Having read your challenge, it occurs to me that I've been down this road before with you and your cohort here:

Answer my unanswerable challenge with these rules:

1. You may not give a typical Calvinist answer because I have already judged that deficient.

2. Your answer is not allowed to go in any of the directions that I will hereby outlaw.

3. When you DO answer, I and those who think just like me will be the sole arbiters of how effective you were. (Sheesh, talk about your determinism...)

4. If you refuse to answer in accordance with these rules, it will be assumed that your system is deficient, and my victory will be loudly trumpeted.

It's a bit like challenging my Dallas Cowboys to come play two-hand touch football in your yard, and stipulating that Tony Romo has to play something other than Quarterback, that no forward passes will be allowed, and that my guys can only use one hand when attempting a two-hand touch.

And what gigantic chickens they are when they just chuckle at the suggestion and move on!

I believe I'll politely decline. But thanks for thinking of me.

dec said...

kangeroodort said:
If God is the only true actor in the universe, then all creatures are but passive instruments. If we are but passive creatures with no power of self-determination, then all our actions must be directly attributed to God"?

Do you see any similarities between your question and these?

If He has mercy on whomever He wills, and He hardens whomever He wills, why does he still find fault? For who can resist his will?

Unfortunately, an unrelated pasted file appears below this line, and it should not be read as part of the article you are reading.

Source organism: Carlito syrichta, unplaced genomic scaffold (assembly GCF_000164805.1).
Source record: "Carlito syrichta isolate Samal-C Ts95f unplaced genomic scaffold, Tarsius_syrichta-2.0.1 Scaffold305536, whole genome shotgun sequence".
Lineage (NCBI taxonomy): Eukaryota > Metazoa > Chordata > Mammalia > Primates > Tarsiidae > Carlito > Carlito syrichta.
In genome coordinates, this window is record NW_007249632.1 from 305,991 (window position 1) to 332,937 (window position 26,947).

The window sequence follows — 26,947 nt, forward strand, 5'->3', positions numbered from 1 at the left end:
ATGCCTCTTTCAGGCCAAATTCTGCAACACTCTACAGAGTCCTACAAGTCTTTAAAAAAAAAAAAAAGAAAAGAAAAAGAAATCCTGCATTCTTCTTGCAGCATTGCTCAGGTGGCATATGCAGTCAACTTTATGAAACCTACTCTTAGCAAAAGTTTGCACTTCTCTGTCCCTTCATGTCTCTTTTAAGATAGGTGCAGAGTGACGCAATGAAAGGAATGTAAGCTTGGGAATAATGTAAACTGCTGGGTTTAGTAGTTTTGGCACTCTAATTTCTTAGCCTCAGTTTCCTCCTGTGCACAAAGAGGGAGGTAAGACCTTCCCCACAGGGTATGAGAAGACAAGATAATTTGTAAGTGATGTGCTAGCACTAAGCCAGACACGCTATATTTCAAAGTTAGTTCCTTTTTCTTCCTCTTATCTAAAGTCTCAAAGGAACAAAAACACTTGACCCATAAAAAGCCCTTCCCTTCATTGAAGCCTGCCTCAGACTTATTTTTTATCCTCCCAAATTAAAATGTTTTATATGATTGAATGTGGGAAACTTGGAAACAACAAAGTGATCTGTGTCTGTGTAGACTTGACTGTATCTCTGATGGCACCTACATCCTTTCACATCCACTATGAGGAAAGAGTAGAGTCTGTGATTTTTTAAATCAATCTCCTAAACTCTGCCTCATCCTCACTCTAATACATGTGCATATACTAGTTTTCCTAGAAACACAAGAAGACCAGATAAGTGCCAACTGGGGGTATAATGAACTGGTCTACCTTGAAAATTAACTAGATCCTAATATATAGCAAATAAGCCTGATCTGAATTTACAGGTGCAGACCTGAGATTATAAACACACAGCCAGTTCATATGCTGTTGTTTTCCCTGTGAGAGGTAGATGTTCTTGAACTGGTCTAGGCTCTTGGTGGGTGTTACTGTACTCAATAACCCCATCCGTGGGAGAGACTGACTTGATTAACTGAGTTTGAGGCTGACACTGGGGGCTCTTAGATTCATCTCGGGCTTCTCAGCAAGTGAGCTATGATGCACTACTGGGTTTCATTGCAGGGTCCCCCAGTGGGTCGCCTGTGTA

kangeroodort said...

Anonymous,

Thanks for the honest attempt to answer these questions. You will not be surprised when I tell you that I find them woefully inadequate.

you answered ques. #1 with:

You still have power of choice just not contrary choice and that is why you can still have regrets.

To say that we have a choice when we don't really have a choice is not very helpful. The point is that you could not possibly have done otherwise, and what you did do was exactly as God intended and decreed. Why should you regret that?

You answered ques. #2 with:

Seems that was answered with the intention reply. God’s intention and man’s or Satan’s intention are completely different. That is how God can be the author or cause and not be guilty.

The problem is that if God causes all things then He also causes the sinful intentions of both Satan and Adam.

You answered ques. #3 with:

This we will have to chalk up to mostly mystery.

So you admit to having no answer.

Why did not God choose a place where Adam and Satan did not sin? Maybe He could have, but this way lets Him put all of His qualities on display.

Like the quality of causing His creatures to do those very things He forbids and then punishing them for it?

Maybe this is the best way to display the Trinity in all of its majesty.